Oceanhorn also uses a level system which can give the player extra abilities such a spin technique, reduce the amount of mana required to use spells and increase the capacity of your bombs and arrows. An interesting addition is the challenge system which can gain you a good amount of extra experience for completing them. The game can be played with either the mouse and keypad setup or with a gamepad, and both have a solid control scheme. Combat is enjoyable using your shield to stun enemies and expose them to a flurry of sword slashes, although later enemies will require a bit more strategy having you resort to using spells. The boss fights are one of the best aspects of this game, they are enjoyable and challenging having you solving puzzles while in battle to survive.
The main issue Oceanhorn has is with the different puzzles found littered throughout the game; they’re all too similar. Each puzzle fits into the same pattern of either moving blocks onto buttons, hitting switches or moving blocks to plug gaps in walkways, they get a little more interesting later in the game after you started to gain new spells, but it would have been better to have seen more of them. The dungeons are also fairly linear with only the occasional few rooms added in but really only contain small rewards such as extra gold and equipment refills.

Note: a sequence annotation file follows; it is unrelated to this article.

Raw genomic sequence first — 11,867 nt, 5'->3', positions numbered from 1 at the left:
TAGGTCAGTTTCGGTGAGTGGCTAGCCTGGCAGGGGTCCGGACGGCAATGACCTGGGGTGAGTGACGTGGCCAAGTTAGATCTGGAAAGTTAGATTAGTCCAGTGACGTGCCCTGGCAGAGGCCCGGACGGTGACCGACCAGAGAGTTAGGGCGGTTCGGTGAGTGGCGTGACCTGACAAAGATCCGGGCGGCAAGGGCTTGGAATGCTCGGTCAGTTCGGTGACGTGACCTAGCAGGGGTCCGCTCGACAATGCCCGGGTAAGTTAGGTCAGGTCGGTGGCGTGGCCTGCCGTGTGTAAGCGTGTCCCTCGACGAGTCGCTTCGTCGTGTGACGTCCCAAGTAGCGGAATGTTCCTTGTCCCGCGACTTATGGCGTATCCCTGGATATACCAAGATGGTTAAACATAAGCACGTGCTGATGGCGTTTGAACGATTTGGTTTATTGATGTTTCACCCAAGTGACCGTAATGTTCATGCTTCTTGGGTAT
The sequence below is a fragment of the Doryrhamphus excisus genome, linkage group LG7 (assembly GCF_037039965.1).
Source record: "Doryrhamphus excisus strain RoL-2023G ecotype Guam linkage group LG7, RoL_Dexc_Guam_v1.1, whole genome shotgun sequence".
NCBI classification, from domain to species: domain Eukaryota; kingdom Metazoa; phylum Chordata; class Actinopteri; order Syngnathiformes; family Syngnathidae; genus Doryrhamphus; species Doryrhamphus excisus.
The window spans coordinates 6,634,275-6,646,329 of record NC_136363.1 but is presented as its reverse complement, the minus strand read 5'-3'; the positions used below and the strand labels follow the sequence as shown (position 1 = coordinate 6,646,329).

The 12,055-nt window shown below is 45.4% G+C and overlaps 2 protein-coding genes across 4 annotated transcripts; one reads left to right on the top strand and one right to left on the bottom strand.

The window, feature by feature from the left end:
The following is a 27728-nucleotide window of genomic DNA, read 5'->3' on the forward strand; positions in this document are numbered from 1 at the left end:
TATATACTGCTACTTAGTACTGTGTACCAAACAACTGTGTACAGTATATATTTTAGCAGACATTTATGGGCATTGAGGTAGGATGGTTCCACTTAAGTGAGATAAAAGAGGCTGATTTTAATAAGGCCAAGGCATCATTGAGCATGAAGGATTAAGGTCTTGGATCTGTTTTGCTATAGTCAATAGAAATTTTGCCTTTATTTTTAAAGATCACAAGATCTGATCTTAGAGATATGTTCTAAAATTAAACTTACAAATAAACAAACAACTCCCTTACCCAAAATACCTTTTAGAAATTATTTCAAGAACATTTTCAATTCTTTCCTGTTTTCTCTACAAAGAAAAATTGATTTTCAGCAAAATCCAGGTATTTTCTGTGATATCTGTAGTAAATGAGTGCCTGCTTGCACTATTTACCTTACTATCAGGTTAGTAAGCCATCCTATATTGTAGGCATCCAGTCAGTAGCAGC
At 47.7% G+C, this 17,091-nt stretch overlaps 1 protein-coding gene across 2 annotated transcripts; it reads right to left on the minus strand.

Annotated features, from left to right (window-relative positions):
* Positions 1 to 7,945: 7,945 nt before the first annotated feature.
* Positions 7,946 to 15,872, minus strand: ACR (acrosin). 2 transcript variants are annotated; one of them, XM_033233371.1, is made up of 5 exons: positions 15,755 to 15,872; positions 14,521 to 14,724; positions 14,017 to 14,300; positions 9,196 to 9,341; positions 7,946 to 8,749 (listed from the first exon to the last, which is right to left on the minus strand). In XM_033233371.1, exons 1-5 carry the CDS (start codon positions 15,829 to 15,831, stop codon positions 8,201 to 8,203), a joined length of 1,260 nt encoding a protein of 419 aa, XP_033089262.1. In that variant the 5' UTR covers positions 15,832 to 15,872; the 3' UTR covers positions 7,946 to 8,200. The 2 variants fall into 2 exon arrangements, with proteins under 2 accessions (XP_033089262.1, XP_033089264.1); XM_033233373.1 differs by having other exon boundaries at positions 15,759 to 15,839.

Oceanhorn is visually impressive with a brightly coloured aesthetic and with the new version it now includes new lighting effects and real-time reflections which really add a little extra to the experience. The PC version is the Game of the Year Edition from the iOS version and includes an additional DLC Island (Island of Whispers) that fills in some backstory and adds the fishing system. The PC version features a couple of new items that are all available at the shop including the Ancient Arcadian Radar, Second Chance Potion and Mana Refill Potion which is very handy when facing the frustrating Ice Dungeon which requires the use of fire spells a number of times.
Oceanhorn perhaps tries a bit too much to be like a Zelda game and could do with a bit more originality. Despite this it is still a very enjoyable game with its challenging boss battles and colourfully detailed world, however with a bit more polish to some of its puzzle mechanics it could have broken its boundaries and left more of an impression of its own.
This review is based off a review code of Oceanhorn: Monster of Uncharted Seas provided by Cornfox & Bros.
This review was originally published on the site GamersFTW which unfortunately has now been taken down. It’s been published on my personal blog, DanielVaughanReviews, out of respect for the developers/publishers that were kind enough to give me review copy of their game.